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I would like to do hierarchical clustering by row and then by column. I came up with this total hack of a solution:

#! /path/to/my/Rscript --vanilla
args <- commandArgs(TRUE)
mtxf.in <- args[1]
clusterMethod <- args[2]
mtxf.out <- args[3]

mtx <- read.table(mtxf.in, as.is=T, header=T, stringsAsFactors=T)

mtx.hc <- hclust(dist(mtx), method=clusterMethod)
mtx.clustered <- as.data.frame(mtx[mtx.hc$order,])
mtx.c.colnames <- colnames(mtx.clustered)
rownames(mtx.clustered) <- mtx.clustered$topLeftColumnHeaderName
mtx.clustered$topLeftColumnHeaderName <- NULL
mtx.c.t <- as.data.frame(t(mtx.clustered), row.names=names(mtx))
mtx.c.t.hc <- hclust(dist(mtx.c.t), method=clusterMethod)
mtx.c.t.c <- as.data.frame(mtx.c.t[mtx.c.t.hc$order,])
mtx.c.t.c.t <- as.data.frame(t(mtx.c.t.c))
mtx.c.t.c.t.colnames <- as.vector(names(mtx.c.t.c.t))
names(mtx.c.t.c.t) <- mtx.c.colnames[as.numeric(mtx.c.t.c.t.colnames) + 1]

write.table(mtx.c.t.c.t, file=mtxf.out, sep='\t', quote=F, row.names=T)

The variables mtxf.in and mtxf.out represent the input matrix and clustered output matrix files, respectively. The variable clusterMethod is one of the hclust methods, such as single, average, etc.

As an example input, here's a data matrix:

topLeftColumnHeaderName col1    col2    col3    col4    col5    col6
row1    0       3       0       0       0       3
row2    6       6       6       6       6       6
row3    0       3       0       0       0       3
row4    6       6       6       6       6       6
row5    0       3       0       0       0       3
row6    0       3       0       0       0       3

Running this script, I lose my top-left corner element from mtxf.in. Here's the output that comes out of this script:

col5    col4    col1    col3    col2    col6
row6    0       0       0       0       3       3
row5    0       0       0       0       3       3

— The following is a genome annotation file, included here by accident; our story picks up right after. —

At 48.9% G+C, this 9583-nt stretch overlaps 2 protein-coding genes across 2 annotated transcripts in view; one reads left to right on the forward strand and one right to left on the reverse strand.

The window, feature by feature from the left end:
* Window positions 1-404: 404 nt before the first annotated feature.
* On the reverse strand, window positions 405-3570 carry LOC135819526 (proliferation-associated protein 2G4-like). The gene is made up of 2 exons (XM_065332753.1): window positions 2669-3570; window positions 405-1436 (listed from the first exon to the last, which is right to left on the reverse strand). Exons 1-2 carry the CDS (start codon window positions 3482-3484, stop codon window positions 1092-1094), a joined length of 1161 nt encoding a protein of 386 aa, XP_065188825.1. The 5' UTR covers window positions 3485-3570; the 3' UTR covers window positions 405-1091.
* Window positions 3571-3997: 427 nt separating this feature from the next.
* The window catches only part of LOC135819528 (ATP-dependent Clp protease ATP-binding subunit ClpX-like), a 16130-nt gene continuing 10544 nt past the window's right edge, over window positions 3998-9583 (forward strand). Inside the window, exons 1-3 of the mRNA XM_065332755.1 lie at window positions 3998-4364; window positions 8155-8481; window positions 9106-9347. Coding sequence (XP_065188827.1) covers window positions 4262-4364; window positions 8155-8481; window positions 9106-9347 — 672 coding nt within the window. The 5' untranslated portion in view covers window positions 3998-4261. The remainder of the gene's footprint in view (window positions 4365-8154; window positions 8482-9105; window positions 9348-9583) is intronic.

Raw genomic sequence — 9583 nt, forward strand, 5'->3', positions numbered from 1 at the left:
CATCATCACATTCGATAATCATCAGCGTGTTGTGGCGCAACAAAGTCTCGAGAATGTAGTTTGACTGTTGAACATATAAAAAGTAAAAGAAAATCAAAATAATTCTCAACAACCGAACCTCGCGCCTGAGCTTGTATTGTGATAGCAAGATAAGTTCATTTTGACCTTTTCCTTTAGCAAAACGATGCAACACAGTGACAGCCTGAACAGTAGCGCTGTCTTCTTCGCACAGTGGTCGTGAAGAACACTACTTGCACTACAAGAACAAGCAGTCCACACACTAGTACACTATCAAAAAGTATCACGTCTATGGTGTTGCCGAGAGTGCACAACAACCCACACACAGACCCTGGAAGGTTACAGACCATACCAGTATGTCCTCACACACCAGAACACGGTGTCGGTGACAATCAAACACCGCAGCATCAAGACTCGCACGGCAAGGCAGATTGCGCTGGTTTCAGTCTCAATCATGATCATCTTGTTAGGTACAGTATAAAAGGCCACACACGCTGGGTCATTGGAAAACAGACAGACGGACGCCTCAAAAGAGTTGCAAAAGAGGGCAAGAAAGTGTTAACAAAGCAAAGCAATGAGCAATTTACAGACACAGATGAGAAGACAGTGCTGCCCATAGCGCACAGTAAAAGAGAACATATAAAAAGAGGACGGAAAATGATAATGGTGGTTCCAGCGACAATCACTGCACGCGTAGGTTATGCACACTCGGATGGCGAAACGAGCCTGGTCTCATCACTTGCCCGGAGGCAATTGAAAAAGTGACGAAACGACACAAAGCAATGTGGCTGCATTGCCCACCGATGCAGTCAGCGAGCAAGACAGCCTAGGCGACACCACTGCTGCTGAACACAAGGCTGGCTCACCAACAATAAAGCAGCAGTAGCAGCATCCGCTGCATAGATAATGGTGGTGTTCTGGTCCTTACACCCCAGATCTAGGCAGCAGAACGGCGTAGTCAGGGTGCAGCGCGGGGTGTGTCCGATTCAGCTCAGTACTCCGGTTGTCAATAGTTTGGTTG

row1    0       0       0       0       3       3
row3    0       0       0       0       3       3
row2    6       6       6       6       6       6
row4    6       6       6       6       6       6

My questions: In addition to looking for a way to preserve the original structure of the input matrix file, I also don't know how much memory this consumes or whether there are faster and cleaner, more "R"-like ways for doing this.

Is it really this hard to cluster by rows and columns in R? Are there constructive ways to improve this script? Thanks for your advice.

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There is actually a site for code review specifically now, might be worth trying there aswell/instead. codereview.stackexchange.com –  Ben Oct 5 '11 at 2:32
2  
I'd actually say you're more likely to get R-specific help here. –  joran Oct 5 '11 at 2:55
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2 Answers

up vote 4 down vote accepted

Once you have your data cleaned (i.e. removed the first column), this really just requires three lines of code:

Clean data (assign row names from first column, then remove first column):

dat <- mtfx.in
rownames(dat) <- dat[, 1]
dat <- dat[, -1]

Cluster and reorder:

row.order <- hclust(dist(dat))$order
col.order <- hclust(dist(t(dat)))$order